The Internal Revenue Service has withdrawn several sets of proposed and temporary regulations under Section 125 of the Tax Code (some dating back to 1984) and then reproposed those regulations in a substantially reorganized format. Though the substantive changes made by these regulations are few, the comprehensive nature of the regulations will make them of great interest to sponsors and administrators of cafeteria plans.
The IRS anticipates that these regulations will be finalized in time to apply to plan years beginning on or after January 1, 2009. In the meantime, sponsors and administrators of cafeteria plans may already rely on these proposed regulations. And, frankly, on most of the issues arising under Section 125, these are all the guidance we have.
Sole Exception to “Constructive Receipt” Doctrine
The IRS emphasizes in these regulations that the only way employees may be allowed to elect among taxable and nontaxable benefits — without implicating the “constructive receipt” doctrine — is by offering that election through a cafeteria plan. Such a plan must comply with the various requirements spelled out in these proposed regulations. These include limits on the types of “qualified benefits” that may be offered under the plan, constraints on mid-year election changes, substantiation requirements, the “uniform coverage” and “use-or-lose-it” rules (applicable to certain flexible spending arrangements), and limitations on the use of experience gains (or forfeitures) arising under the plan.
Employers may want to take this opportunity to consider whether they are offering their employees a choice between taxable and nontaxable benefits outside of a cafeteria plan. If so, they should either move that choice into a cafeteria plan (if possible) or eliminate it altogether. “Nonqualified Benefits”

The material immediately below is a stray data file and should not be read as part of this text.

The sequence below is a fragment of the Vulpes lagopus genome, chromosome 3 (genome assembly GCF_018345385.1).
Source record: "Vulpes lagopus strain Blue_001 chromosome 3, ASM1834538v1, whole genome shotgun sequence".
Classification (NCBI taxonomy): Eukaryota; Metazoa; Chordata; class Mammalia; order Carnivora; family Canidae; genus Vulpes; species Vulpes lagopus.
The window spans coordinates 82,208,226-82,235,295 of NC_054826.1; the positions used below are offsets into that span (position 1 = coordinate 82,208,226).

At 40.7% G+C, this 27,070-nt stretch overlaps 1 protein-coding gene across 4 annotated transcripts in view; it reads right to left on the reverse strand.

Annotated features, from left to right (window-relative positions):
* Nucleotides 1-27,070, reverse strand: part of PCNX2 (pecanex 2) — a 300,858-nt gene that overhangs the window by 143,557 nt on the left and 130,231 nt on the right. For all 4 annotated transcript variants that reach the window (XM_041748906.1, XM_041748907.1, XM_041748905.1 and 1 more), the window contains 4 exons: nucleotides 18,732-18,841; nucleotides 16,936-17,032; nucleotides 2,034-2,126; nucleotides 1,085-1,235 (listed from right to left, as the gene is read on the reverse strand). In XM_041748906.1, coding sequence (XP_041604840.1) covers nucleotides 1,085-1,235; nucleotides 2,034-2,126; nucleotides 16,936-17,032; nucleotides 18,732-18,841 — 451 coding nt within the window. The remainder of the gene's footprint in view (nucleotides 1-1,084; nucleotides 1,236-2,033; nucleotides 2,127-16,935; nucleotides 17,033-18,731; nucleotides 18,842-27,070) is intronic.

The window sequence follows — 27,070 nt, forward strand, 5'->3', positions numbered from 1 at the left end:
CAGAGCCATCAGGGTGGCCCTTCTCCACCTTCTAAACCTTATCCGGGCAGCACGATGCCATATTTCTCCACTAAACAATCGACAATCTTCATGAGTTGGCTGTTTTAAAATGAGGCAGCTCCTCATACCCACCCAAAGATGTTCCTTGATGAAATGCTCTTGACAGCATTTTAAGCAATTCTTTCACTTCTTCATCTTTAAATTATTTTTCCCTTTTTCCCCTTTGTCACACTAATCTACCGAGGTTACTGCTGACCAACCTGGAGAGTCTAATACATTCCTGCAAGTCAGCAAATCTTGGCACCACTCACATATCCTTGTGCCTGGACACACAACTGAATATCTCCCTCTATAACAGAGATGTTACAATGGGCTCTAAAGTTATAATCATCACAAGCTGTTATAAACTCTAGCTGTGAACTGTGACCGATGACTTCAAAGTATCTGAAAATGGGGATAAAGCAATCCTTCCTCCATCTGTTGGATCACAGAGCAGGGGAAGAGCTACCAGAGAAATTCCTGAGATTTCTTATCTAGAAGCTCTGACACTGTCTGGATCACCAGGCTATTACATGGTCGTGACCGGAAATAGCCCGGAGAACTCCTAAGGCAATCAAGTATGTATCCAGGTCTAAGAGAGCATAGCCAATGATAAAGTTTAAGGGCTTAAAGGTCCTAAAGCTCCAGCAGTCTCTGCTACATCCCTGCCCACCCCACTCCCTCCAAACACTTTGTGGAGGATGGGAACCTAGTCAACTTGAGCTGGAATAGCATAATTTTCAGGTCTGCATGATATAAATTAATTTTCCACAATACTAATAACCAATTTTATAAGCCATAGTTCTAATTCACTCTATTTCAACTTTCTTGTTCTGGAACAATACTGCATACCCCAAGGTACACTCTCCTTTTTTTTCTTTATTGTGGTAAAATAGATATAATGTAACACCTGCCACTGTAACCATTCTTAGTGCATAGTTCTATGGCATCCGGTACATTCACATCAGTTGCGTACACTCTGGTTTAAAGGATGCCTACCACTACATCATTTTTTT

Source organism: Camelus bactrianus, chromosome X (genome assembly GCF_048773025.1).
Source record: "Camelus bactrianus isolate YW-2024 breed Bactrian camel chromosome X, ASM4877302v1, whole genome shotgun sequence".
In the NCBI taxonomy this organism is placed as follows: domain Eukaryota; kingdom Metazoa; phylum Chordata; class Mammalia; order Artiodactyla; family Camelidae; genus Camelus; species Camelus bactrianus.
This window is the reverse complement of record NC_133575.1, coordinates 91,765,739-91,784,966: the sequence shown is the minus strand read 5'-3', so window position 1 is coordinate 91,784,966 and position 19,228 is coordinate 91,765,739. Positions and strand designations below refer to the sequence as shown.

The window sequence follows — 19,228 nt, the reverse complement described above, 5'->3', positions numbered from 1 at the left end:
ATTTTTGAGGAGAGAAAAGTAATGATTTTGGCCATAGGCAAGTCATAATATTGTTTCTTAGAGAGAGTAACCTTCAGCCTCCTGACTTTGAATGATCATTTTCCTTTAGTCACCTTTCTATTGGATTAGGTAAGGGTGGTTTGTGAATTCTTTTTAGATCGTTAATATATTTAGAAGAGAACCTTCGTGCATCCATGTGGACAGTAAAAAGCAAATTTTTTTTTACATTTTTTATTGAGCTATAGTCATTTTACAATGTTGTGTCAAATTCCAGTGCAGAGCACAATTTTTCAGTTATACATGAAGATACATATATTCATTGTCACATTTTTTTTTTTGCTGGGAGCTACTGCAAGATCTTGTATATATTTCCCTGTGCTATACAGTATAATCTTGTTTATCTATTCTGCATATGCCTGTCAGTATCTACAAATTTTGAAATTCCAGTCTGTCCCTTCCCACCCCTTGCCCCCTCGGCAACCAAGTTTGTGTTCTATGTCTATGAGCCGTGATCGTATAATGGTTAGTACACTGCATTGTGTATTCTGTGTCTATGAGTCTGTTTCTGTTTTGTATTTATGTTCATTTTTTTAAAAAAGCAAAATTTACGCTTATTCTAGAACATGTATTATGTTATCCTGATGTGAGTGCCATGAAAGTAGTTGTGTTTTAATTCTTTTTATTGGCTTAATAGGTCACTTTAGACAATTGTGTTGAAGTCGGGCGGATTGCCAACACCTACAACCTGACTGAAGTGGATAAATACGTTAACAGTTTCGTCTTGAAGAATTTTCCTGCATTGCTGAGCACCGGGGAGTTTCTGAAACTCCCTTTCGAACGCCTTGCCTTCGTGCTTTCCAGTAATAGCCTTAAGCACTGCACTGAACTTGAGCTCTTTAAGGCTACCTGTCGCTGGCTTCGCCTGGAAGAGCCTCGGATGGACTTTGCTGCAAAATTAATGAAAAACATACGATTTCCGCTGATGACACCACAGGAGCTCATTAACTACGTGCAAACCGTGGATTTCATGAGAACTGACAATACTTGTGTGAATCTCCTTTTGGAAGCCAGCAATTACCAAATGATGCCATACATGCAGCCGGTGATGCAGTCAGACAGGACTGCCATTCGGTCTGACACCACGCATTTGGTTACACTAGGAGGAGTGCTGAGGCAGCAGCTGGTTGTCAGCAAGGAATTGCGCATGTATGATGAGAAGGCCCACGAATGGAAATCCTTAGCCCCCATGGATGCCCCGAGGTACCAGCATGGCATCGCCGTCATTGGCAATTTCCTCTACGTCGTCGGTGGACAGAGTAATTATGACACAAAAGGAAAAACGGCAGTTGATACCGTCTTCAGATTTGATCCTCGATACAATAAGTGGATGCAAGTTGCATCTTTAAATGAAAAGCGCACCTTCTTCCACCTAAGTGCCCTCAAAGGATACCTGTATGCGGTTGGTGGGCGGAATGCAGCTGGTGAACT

These regulations also itemize various types of “nonqualified benefits” — the offering of which through a cafeteria plan will undermine the protection from constructive receipt otherwise afforded under Section 125. These nonqualified benefits include educational assistance (under Section 127), life insurance on an employee’s dependents, and elective deferrals to a Section 403(b) plan (although elective deferrals to a 401(k) plan may continue to be offered through a cafeteria plan).
Moreover, neither long-term care insurance premiums nor long-term care expenses may be paid through a cafeteria plan — unless those premiums or expenses are paid through a health savings account (“HSA”) that is itself funded through the cafeteria plan. Again, employers may want to consider whether their cafeteria plans offer any of these nonqualified benefits.
Taxation of Group-Term Life Insurance Coverage
Finally, these proposed regulations make a welcome change in the rules that apply when calculating an employee’s taxable income attributable to the cost of group-term life insurance coverage in excess of $50,000 provided through a cafeteria plan. Under IRS Notice 89-110, an employee was taxed on the greater of the cost of that insurance (as determined using the Table I rates in the Section 79 regulations) or the amount of salary reduction and employer contributions applied to the payment of premiums for that coverage.
Under these proposed regulations, any salary reduction and employer contributions applied to the purchase of group-term life insurance coverage are excludable from an employee’s gross income. Thus, the employee will be taxed on only the Table I cost of the insurance coverage in excess of $50,000. The IRS specifically notes that employers may immediately rely on this aspect of the proposed regulations when calculating their employees’ taxable income.